Appendicitis (summary)

Last revised by Mohammad Salem Amer on 20 Feb 2024
This is a basic article for medical students and other non-radiologists

Appendicitis occurs when there is inflammation of the vermiform appendix. It is a very common condition and is a major cause of abdominal surgery in young patients. CT is the most sensitive modality to detect appendicitis although its use should be limited because of the radiation dose required and ultrasound should be employed as first-line where possible.

Reference article

This is a summary article; read more in our article on appendicitis.

  • anatomy
  • epidemiology
    • typically children and young adults
    • peak incidence 2nd to 3rd decade of life
  • presentation
    • initial periumbilical pain with fever, nausea and vomiting
    • progresses to localized right iliac fossa pain
  • pathophysiology
    • obstruction of the appendiceal lumen
      • fluid accumulation, infection, venous congestion, ischemia/necrosis
      • causes
        • lymphoid hyperplasia (60%)
        • appendicolith (33%)
        • rare: foreign body, Crohn's disease, tumor
  • investigation
    • US is often all that is required (quick, dynamic and no radiation)
    • cross-sectional imaging is more sensitive (CT and MRI)
  • treatment
    • appendectomy (laparoscopic or open)
  • prognosis
    • prognosis is very good and mortality very low (0.1%)
    • complications include:
      • perforation and abscess formation
      • generalized peritonitis
  • confirm appendicitis
  • assess for peri-appendiceal collection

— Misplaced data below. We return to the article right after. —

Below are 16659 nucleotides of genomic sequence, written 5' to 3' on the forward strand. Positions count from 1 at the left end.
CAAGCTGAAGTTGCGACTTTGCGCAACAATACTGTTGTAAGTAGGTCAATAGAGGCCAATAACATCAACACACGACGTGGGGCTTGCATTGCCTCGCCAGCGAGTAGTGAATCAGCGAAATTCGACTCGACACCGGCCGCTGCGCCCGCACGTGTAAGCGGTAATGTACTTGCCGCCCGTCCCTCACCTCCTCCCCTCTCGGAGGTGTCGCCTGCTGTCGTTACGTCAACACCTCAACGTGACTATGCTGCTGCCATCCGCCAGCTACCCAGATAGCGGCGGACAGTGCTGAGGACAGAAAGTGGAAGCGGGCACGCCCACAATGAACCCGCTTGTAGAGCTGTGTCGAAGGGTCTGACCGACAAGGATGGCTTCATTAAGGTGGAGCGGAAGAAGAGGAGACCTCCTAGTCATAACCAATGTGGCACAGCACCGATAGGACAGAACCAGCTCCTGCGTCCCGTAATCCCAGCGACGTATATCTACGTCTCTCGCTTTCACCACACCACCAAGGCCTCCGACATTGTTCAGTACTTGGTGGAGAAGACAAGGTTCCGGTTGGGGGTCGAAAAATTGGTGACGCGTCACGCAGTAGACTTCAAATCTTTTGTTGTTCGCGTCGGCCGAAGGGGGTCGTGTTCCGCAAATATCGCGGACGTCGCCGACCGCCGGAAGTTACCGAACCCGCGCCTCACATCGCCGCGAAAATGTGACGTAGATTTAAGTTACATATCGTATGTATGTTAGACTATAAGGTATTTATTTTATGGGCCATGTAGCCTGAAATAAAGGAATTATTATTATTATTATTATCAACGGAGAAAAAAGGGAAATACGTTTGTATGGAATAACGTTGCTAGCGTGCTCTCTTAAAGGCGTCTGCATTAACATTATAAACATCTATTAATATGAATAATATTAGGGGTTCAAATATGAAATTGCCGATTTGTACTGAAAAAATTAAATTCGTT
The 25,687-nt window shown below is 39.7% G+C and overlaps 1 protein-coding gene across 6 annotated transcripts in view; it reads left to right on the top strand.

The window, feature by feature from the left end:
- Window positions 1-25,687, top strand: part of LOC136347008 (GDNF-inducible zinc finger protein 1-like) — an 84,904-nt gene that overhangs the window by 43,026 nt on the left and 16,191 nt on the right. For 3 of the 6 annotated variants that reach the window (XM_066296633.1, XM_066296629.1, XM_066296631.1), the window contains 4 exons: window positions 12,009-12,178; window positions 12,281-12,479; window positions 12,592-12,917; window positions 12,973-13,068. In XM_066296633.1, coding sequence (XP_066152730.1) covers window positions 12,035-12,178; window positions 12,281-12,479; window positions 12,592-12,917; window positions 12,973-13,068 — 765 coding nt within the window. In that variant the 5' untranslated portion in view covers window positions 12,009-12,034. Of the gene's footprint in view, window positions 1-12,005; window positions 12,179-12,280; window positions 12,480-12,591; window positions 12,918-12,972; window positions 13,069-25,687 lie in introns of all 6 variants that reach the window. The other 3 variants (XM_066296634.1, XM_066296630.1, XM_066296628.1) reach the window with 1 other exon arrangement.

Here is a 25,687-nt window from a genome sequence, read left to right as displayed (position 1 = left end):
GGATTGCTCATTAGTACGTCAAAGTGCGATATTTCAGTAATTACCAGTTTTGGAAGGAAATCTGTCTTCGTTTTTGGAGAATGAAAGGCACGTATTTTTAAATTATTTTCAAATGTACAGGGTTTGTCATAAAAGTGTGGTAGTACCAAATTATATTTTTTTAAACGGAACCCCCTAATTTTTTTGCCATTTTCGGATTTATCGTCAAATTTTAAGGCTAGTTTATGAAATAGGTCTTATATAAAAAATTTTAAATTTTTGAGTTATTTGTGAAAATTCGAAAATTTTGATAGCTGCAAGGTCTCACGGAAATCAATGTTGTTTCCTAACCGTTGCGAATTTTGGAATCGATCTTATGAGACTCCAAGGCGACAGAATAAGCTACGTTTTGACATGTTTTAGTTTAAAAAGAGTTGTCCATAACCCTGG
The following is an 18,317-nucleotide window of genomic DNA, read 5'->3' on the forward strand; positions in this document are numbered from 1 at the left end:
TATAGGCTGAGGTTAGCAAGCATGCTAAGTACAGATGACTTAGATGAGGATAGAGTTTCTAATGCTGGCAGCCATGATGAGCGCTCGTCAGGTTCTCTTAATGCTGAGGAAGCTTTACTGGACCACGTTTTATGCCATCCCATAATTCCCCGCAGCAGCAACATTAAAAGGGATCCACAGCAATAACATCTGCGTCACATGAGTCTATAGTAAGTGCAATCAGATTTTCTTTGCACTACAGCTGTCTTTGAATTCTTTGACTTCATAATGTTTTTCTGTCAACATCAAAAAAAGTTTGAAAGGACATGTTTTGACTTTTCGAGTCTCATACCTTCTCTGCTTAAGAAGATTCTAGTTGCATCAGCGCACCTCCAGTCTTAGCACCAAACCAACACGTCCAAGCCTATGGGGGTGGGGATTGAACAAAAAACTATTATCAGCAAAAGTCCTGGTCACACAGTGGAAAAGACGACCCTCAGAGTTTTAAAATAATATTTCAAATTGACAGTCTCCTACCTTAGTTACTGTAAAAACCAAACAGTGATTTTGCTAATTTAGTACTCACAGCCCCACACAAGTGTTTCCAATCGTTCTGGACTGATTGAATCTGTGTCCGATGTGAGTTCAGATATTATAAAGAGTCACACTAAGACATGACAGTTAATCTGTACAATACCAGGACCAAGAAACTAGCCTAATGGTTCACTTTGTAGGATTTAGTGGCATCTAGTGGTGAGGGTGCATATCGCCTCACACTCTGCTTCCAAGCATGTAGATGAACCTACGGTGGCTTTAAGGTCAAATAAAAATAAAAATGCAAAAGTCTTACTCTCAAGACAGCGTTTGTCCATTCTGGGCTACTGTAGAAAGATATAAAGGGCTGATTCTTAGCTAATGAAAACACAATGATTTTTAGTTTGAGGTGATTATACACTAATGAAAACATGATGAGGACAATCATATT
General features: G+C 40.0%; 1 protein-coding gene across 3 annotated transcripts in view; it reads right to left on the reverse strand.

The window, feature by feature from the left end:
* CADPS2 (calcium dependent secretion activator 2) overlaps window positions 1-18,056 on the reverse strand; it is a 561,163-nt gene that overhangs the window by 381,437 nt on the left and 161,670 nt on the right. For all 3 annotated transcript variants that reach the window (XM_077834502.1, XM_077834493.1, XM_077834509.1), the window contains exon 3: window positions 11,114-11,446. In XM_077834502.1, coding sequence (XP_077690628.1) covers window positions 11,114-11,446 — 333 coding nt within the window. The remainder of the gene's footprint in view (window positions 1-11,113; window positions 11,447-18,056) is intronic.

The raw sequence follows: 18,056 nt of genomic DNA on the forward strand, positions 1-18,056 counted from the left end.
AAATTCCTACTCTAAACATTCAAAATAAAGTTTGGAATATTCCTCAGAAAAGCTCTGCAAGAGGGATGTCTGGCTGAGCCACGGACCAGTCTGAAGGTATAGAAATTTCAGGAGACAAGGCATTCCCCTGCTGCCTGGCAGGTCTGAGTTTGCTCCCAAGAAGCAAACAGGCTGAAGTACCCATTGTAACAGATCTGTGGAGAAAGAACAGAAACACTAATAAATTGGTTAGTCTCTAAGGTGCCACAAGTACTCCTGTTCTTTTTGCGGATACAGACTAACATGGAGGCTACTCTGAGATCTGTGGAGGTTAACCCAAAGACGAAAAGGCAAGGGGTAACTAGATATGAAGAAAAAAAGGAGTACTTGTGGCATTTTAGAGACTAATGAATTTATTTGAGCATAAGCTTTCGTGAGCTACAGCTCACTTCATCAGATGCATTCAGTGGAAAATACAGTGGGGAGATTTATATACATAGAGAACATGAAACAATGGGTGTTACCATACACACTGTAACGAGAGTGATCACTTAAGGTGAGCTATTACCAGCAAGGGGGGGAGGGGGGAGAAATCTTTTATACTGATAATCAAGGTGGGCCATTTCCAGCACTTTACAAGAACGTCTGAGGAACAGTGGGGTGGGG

• assess for perforation
  • determine if there is another cause for symptoms

Graded compression, and uses the linear probe over the site of maximal tenderness, with gradually increasing pressure to displace normal overlying bowel gas. Always used in young patients because of the lack of ionizing radiation.

  • distended appendix
  • surrounding (echogenic) inflamed fat
  • thickening (edema) and then later, thinning (pre-rupture) of the appendix wall
  • increased appendix wall vascularity
  • collections (hypoechoic areas) around the appendix

In one meta-analysis, ultrasound has sensitivity and specificity of 69% and 81%, respectively, for the diagnosis of acute appendicitis.1

CT is highly sensitive (94-98%) and specific (up to 97%) for the diagnosis of acute appendicitis and allows other causes of abdominal pain to be diagnosed. Usually performed with IV contrast (no oral contrast required).

  • dilated appendix with a distended lumen ( >6 mm diameter)
  • thickened and enhancing wall
  • thickening of the cecal apex (up to 80%)
  • peri-appendiceal inflammation (stranding of the adjacent fat)
  • extraluminal fluid
  • inflammatory phlegmon
  • abscess formation
  • appendicolith may also be identified

In one study, the sensitivity and specificity of MRI for the diagnosis of acute appendicitis are 96% and 96%, respectively. The appearance of appendicitis on MRI has many similarities to the CT appearance 2.

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